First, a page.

Warren Buffett attracts a lot of attention. As the world's third-richest person and most celebrated investor, thousands try to glean what they can from his thinking processes and track his investments.
While we can't know for sure whether Buffett is about to buy Intel (NAS: INTC) -- he hasn't specifically mentioned anything about it to me -- we can discover whether it's the sort of stock that might interest him. Answering that question could also inform whether it's a stock that should interest us.
Consistent earnings power.
Good returns on equity with limited or no debt.
Management in place.
Simple, non-techno-mumbo-jumbo businesses.
Does Intel meet Buffett's standards?
1. Earnings power
Buffett is famous for betting on a sure thing. For that reason, he likes to see companies with demonstrated earnings stability.
Let's examine Intel's earnings and free cash flow history:
Source: Capital IQ, a division of Standard & Poor's. Free cash flow is adjusted based on author's calculations.
Intel has maintained fairly consistent earnings power over the past five years. However, over the next year it plans to double capital spending, which could leave future free cash flow well behind earnings.
2. Return on equity and debt
Return on equity is a great metric for measuring both management's effectiveness and the strength of a company's competitive advantage or disadvantage -- a classic Buffett consideration. When considering return on equity, it's important to make sure a company doesn't have an enormous debt burden, because that will skew your calculations and make the company look much more efficient than it actually is.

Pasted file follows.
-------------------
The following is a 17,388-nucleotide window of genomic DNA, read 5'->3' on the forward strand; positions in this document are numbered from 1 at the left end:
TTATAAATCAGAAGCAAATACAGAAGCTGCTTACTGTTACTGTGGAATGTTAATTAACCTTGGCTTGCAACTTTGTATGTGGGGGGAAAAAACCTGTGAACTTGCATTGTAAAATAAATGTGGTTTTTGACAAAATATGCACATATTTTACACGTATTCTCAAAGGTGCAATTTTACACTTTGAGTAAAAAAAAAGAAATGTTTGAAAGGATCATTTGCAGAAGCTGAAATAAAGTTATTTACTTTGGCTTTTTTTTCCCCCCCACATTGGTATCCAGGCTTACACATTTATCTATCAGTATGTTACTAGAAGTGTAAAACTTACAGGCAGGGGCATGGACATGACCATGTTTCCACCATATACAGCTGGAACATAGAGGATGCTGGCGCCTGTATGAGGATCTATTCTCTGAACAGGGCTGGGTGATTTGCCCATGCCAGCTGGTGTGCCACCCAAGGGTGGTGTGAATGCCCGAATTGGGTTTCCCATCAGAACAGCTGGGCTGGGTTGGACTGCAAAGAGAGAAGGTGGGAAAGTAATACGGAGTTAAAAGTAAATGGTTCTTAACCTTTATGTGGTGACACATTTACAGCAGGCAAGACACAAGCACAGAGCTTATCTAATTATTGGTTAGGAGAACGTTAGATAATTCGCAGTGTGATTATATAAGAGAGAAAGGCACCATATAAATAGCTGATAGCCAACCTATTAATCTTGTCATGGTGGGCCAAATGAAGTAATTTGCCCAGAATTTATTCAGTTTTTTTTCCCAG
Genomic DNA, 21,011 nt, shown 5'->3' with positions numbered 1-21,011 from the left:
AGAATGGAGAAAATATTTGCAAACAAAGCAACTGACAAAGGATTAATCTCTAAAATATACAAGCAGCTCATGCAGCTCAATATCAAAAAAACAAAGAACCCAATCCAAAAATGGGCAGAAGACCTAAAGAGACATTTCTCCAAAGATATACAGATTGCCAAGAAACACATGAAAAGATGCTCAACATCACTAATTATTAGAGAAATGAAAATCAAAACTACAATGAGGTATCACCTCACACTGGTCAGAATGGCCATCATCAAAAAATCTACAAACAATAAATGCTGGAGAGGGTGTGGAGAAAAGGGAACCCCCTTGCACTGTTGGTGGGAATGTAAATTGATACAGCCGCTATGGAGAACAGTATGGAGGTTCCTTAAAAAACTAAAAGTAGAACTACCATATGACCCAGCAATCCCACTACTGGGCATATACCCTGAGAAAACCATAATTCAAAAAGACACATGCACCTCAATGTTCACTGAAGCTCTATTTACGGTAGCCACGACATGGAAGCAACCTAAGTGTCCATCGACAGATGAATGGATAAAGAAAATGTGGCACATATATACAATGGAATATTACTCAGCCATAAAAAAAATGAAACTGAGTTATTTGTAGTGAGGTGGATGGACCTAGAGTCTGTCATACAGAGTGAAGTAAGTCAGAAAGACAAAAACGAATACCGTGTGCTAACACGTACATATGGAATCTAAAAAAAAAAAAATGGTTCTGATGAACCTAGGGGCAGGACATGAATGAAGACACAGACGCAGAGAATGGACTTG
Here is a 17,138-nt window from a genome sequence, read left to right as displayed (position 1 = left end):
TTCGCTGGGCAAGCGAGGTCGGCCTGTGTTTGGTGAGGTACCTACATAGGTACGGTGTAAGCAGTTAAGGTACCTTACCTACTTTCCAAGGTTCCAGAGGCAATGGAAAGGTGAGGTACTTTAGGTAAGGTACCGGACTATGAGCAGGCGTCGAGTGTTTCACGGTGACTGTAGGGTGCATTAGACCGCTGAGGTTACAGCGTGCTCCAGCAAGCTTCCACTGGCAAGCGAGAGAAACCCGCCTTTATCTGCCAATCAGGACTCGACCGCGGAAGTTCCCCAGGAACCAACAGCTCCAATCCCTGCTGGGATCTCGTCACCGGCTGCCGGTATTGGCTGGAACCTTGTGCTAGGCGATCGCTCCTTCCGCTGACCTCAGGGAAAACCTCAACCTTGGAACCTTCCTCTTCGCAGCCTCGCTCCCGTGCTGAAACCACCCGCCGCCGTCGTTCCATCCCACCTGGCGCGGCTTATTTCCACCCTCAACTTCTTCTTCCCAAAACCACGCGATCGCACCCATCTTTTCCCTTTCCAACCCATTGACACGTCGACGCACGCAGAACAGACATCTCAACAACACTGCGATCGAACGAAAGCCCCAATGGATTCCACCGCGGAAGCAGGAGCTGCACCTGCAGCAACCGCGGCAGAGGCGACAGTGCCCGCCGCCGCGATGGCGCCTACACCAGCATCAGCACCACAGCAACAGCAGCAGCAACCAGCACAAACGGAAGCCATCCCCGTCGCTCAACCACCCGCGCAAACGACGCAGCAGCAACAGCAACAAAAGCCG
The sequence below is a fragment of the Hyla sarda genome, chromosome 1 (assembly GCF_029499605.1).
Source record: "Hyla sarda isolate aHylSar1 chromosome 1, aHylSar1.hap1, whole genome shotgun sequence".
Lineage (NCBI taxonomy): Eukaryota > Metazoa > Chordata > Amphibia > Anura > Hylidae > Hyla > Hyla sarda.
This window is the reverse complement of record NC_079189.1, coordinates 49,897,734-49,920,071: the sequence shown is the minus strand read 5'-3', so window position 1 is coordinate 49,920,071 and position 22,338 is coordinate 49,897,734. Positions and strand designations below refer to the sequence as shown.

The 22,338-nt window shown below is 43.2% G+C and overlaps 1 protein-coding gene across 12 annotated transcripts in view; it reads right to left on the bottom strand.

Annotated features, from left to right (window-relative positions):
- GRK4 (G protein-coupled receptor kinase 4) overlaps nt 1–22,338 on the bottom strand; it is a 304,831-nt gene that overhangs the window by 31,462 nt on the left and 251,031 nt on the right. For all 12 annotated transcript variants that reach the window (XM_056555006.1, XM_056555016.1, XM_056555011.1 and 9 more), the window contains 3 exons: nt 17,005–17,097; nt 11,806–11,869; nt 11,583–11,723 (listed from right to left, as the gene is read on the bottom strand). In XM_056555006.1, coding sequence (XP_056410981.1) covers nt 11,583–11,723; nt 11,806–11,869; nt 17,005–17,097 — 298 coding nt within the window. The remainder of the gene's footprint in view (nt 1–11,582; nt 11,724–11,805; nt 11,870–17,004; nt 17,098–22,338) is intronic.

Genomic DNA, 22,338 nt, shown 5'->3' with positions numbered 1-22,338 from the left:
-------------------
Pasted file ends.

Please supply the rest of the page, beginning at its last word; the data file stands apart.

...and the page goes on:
Since competitive strength is a comparison between peers, and various industries have different levels of profitability and require different levels of debt, it helps to use an industry context.
Return on Equity (LTM)
Return on Equity (5-year average)
Advanced Micro Devices (NYS: AMD)
Texas Instruments (NYS: TXN)
Micron Technology (NAS: MU)
Source: Capital IQ, a division of Standard & Poor's.
Like its peers, Intel generates high returns on equity. It employs almost no debt.
CEO Paul S. Otellini has been at the job since 2005. He's worked in various management positions at Intel since 1974.
The semiconductor industry requires constant reinvestment in research and development to keep up with the pack, though Intel's enormous scale helps shield it from the risk of technological disruption in microprocessors.
The Foolish conclusion
Whether or not Buffett would buy shares of Intel, we've learned that it exhibits many of the quintessential characteristics of a Buffett investment: consistent earnings, fairly high returns on equity with limited debt, tenured management, and a straightforward business.
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At the time thisarticle was published Ilan Moscovitzdoesn't own shares of any company mentioned.You can follow him on Twitter@TMFDada. The Motley Fool owns shares of Texas Instruments. The Fool owns shares of and has bought calls on Intel.Motley Fool newsletter serviceshave recommended buying shares of Intel.Motley Fool newsletter serviceshave recommended creating a diagonal call position in Intel. Try any of our Foolish newsletter servicesfree for 30 days. We Fools may not all hold the same opinions, but we all believe thatconsidering a diverse range of insightsmakes us better investors. The Motley Fool has adisclosure policy.
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